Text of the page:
(Iobserve file photo)
SPRINGFIELD – In a press release sent this morning to local media, the Sisters of Providence Health System (SPHS) announced that
a special task force has determined that the preservation of the historic Allis House on the Mercy Medical Center campus will not be feasible.
Last October, ground was broken for the $20-million Medical Office Building at the northwest corner of the Mercy campus that is under development by Carew Chestnut Partners. Initial plans for this construction project called for the removal of four structures on the Mercy campus: the maintenance garage, the Mercy Hearing Center building, the St. Mary’s Building and the W.H. Allis House.
The decision to include the W.H. Allis House in the removal plan came after lengthy discussions and careful consideration. This difficult decision followed an internal and external engineering evaluation that determined that the structure was unsafe and unusable, could not be renovated in a financially responsible way, and could not be used for patient care nor be adequately renovated for administrative functions.
However, after discussions with Springfield city officials and members of the local historical preservation community, SPHS agreed to reevaluate its position on demolition of the W.H. Allis House until it could reasonably be determined if restoration was a workable option and would not impede ongoing transformation of the Mercy campus.
To that end, SPHS was involved in the creation of a task force (comprised of SPHS leaders, Springfield city officials, and private citizens who are members of Springfield Preservation Trust and Preservation Massachusetts. SPHS also engaged the services of Greg Farmer, a leading expert on historical preservation, to advise SPHS and the task force on appropriate methods to preserve the history of the Allis House.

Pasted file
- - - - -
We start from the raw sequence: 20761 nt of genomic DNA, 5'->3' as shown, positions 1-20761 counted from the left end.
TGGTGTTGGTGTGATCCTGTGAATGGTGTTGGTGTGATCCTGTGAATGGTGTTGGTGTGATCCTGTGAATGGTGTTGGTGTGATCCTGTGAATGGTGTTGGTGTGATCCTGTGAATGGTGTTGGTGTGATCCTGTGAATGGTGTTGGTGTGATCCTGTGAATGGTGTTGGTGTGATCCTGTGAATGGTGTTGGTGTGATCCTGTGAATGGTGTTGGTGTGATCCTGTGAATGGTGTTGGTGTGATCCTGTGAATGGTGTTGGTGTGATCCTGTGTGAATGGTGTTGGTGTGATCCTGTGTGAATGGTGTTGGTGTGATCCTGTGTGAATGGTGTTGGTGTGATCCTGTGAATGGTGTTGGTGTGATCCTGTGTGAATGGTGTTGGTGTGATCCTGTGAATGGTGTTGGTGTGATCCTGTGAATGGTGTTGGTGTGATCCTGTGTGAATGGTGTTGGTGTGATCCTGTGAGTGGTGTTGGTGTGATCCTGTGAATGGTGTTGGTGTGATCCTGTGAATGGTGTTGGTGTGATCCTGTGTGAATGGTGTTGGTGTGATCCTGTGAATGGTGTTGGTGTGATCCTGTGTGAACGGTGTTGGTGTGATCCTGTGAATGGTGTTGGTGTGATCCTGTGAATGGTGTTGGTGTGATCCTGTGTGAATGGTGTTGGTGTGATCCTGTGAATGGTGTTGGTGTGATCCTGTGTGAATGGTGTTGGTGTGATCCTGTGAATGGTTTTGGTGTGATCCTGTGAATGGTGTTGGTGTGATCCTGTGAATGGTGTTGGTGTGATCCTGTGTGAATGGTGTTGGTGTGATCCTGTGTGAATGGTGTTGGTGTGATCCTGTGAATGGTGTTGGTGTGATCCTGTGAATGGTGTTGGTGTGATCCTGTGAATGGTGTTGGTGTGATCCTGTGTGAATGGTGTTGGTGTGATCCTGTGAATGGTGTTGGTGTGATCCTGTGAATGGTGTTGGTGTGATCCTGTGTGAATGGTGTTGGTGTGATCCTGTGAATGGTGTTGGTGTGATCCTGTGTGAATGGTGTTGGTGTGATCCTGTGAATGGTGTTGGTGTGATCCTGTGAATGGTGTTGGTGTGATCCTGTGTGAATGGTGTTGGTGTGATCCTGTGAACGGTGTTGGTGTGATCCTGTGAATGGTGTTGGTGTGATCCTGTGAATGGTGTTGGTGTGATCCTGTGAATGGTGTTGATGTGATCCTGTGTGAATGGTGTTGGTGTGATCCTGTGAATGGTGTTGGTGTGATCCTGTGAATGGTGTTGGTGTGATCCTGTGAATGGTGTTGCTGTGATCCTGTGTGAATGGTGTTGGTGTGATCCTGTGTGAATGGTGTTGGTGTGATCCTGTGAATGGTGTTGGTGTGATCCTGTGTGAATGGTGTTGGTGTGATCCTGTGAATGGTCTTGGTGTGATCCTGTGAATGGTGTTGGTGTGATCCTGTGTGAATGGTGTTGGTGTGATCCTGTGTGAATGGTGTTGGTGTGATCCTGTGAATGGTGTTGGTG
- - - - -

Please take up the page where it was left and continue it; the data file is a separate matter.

The task force began its work on Jan. 23 and investigated alternatives to the removal of the building, primarily focused on efforts to secure the involvement of an outside party who would be willing to invest in and oversee its restoration.
As a result of the work of the task force, SPHS issued an RFP on March 1, which sought proposals from developers for the property. The RFP was mailed to more than 60 interested persons, and resulted in one response, from Opal Real Estate Group, which was received on April 2.
Over the past three months, SPHS officials have engaged in discussions with Opal to determine if restoration of the Allis House was a workable option and would not impede the ongoing transformation of the Mercy Campus. Although Opal brought a wealth of experience in historic restoration to these discussions, SPHS and Opal have jointly concluded that restoration of the Allis House in a financially responsible manner over a reasonable time period is not possible.
“We appreciate the efforts of Springfield public officials, Springfield Historical Commission, Springfield Preservation Trust, Preservation Massachusetts and Opal Real Estate Group. We remain mindful of the history of the W.H. Allis House and appreciative of the importance of effectively preserving that history, particularly as it relates to the legacy of care provided by the Sisters of Providence,” said Daniel P. Moen, SPHS president and chief executive officer.
“At the same time, our ongoing role as stewards of our limited resources calls us to continue the transformation of the Mercy campus, ensuring our ability to continue to serve the needs of our community while furthering our mission,” Moen said. “Though we will not be able to preserve the Allis House, we will preserve its history”